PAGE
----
The overall structure of Atelier Firis: The Alchemist and the Mysterious Journey is rather interesting — because for the most part it allows you to focus on the aspects of the game that you find most appealing.
Of course, in order to successfully prove Firis’ worth in the alchemy examination, you’ll need to display at least basic competence in all the main areas of gameplay, but once that’s done — and indeed for a hefty length of time in the run-up to the exam — you can approach the game as you see fit.
Unusually for a role-playing game, this actually means that you can get away without doing very much fighting at all if you so desire. But, as the Atelier series as a whole has repeatedly demonstrated up until this point, the best alchemists out there are the ones who know how to defend themselves. So it’s this aspect of Atelier Firis we’ll be looking at today!
One of the recurring things that has come up time and time again as we’ve been looking at Atelier Sophie: The Alchemist of the Mysterious Book is how this game very consciously does things differently from what has come before.
And, of course, it’s evident in the combat system. This is a particularly interesting aspect of Atelier Sophie: The Alchemist of the Mysterious Book to analyse in detail, because superficially its combat mechanics might resemble the last six games in the series to one degree or another — but in fact, things unfold quite differently. Let’s explore!
We’ve already looked at how this works inside their workshop; today it’s time to take a closer look at their work out in the field, and particularly at how they fend off the foes they encounter during their investigations.
Yep, it’s combat time again; make sure you’ve got a basket full of bombs, ’cause we’re going to be out for a while!
Today we’re going to look at what protagonist Ayesha gets up to when she’s not working away in one of her several workshops: the ways in which she is able to explore the world around her, discover many new and wonderful — and sometimes horrifying — things, and how she protects herself from danger when things get tough.
Yep, it’s time to look at combat and exploration in Atelier Ayesha: The Alchemist of Dusk, another area where the game feels both comfortably familiar and fresh.
In keeping with how Atelier Lulua: The Scion of Arland’s alchemy mechanics aren’t just a straight rehash of the other Arland games, the battle and exploration mechanics also feature a pleasing blend of old and new.
By taking the basic structure of battles from the earlier Arland games and then supplementing this with a variety of brand-new tactical considerations, Atelier Lulua provides us with an enjoyable combat system that keeps things consistently interesting for the game’s duration. And some really nice “quality of life” features mean that the whole game feels nicely streamlined and efficient to play without sacrificing any sort of mechanical depth.
That’s how you do a good follow-up — from the perspective of game design, anyway. Let’s take a closer look at these specific elements of Atelier Lulua: The Scion of Arland.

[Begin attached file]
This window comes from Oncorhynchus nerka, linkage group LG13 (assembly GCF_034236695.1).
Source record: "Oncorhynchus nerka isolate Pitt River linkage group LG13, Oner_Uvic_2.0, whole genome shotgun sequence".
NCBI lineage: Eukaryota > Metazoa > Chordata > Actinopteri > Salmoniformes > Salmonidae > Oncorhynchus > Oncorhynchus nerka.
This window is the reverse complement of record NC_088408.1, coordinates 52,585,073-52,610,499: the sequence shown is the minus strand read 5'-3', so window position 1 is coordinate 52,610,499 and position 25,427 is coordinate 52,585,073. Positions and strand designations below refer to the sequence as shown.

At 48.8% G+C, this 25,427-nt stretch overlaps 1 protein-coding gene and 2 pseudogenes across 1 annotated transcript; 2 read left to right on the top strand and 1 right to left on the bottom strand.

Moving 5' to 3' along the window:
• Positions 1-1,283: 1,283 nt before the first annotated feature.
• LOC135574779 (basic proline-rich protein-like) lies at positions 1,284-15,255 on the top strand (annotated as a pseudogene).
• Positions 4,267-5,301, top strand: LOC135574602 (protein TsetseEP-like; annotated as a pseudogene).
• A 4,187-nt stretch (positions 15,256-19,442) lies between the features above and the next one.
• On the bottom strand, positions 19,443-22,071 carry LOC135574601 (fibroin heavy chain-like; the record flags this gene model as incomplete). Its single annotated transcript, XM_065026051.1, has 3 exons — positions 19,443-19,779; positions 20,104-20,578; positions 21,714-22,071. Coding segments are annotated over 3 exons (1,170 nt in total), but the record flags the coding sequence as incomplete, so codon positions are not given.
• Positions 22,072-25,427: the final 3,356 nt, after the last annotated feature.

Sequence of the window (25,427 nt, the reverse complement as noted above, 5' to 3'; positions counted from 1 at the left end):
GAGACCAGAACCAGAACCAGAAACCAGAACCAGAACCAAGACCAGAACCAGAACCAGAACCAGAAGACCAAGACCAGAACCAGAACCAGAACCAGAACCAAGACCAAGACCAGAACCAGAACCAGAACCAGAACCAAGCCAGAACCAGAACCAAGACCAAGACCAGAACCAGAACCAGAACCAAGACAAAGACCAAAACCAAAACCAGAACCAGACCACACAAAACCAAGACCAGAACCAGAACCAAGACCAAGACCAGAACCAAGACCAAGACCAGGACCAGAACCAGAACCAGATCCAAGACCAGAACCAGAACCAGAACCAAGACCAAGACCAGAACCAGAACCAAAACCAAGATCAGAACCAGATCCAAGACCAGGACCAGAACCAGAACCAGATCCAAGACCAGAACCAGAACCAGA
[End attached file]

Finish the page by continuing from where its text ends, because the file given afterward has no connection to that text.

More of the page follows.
As we’ve seen numerous times in the previous installments of the Atelier series, being a successful alchemist isn’t just about holing yourself up in your workshop for months at a time; sometimes you have to take to the field and get some practical experience.
Mechanically and structurally, it’s a very interesting game to contemplate, because while it’s still recognisably an Atelier game — and recognisable as a follow-up to Atelier Rorona, even — it feels like it draws influences from a much broader field to create an experience that is noticeably different from its predecessor, while remaining comfortably familiar as part of the Arland subseries.
Pack a lunch and don’t forget to bring your Adventurer’s License, then; it’s time to take to the road with Totori.
So far in our exploration of Atelier, we’ve seen a series that is keen not to be seen as stagnating.
Each new game has reinvented itself when compared to its predecessor in one way or another, with the alchemy, progression and combat mechanics all differing from one game to the next — with some games being more drastically different than others.
Mana Khemia 2: Fall of Alchemy continues the trend of its two predecessors so far as its combat mechanics are concerned, which is to refine the systems introduced in Atelier Iris 3: Grand Phantasm. So let’s take a closer look at how you fight in the latter years of the Al-Revis Academy!
Although Mana Khemia: Alchemists of Al-Revis arguably places a stronger emphasis on the alchemy side of things than its predecessors in the Atelier Iris series, it has an immensely satisfying and enjoyable combat system that is a ton of fun to engage with. So let’s explore it further!
One cannot talk about the Atari 2600 — or the Atari Video Computer System, as it was originally known — without mentioning Combat.
The original deathmatch, one of the original competitive multiplayer titles and a game that is still an absolute ton of fun to play today — Combat really is an all-time classic, with the only sticking point for a lot of people being the fact that it’s a two-player only affair, so you need another person readily available to get the most out of it.
Fortunately, I have a very understanding, supportive and helpful wife, so let’s get right to the blasting!